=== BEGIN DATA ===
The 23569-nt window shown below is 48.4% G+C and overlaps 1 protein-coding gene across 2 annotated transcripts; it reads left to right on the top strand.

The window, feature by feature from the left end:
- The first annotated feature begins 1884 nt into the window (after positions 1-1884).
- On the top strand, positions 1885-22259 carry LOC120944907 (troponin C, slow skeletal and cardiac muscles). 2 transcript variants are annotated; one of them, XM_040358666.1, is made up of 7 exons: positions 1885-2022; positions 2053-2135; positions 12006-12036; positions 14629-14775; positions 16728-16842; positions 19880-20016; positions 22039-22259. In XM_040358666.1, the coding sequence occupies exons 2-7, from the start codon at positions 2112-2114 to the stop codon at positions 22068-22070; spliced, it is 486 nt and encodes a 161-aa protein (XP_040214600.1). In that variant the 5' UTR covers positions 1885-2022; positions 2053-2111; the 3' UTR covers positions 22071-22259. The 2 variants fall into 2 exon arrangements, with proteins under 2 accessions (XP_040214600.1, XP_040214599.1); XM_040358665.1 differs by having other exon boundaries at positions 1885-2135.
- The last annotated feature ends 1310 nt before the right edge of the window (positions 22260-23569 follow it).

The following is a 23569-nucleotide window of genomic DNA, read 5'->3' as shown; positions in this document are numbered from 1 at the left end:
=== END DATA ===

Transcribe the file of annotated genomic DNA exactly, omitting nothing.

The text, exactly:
The 23569-nt window shown below is 48.4% G+C and overlaps 1 protein-coding gene across 2 annotated transcripts; it reads left to right on the top strand.

The window, feature by feature from the left end:
- The first annotated feature begins 1884 nt into the window (after positions 1-1884).
- On the top strand, positions 1885-22259 carry LOC120944907 (troponin C, slow skeletal and cardiac muscles). 2 transcript variants are annotated; one of them, XM_040358666.1, is made up of 7 exons: positions 1885-2022; positions 2053-2135; positions 12006-12036; positions 14629-14775; positions 16728-16842; positions 19880-20016; positions 22039-22259. In XM_040358666.1, the coding sequence occupies exons 2-7, from the start codon at positions 2112-2114 to the stop codon at positions 22068-22070; spliced, it is 486 nt and encodes a 161-aa protein (XP_040214600.1). In that variant the 5' UTR covers positions 1885-2022; positions 2053-2111; the 3' UTR covers positions 22071-22259. The 2 variants fall into 2 exon arrangements, with proteins under 2 accessions (XP_040214600.1, XP_040214599.1); XM_040358665.1 differs by having other exon boundaries at positions 1885-2135.
- The last annotated feature ends 1310 nt before the right edge of the window (positions 22260-23569 follow it).

The following is a 23569-nucleotide window of genomic DNA, read 5'->3' as shown; positions in this document are numbered from 1 at the left end: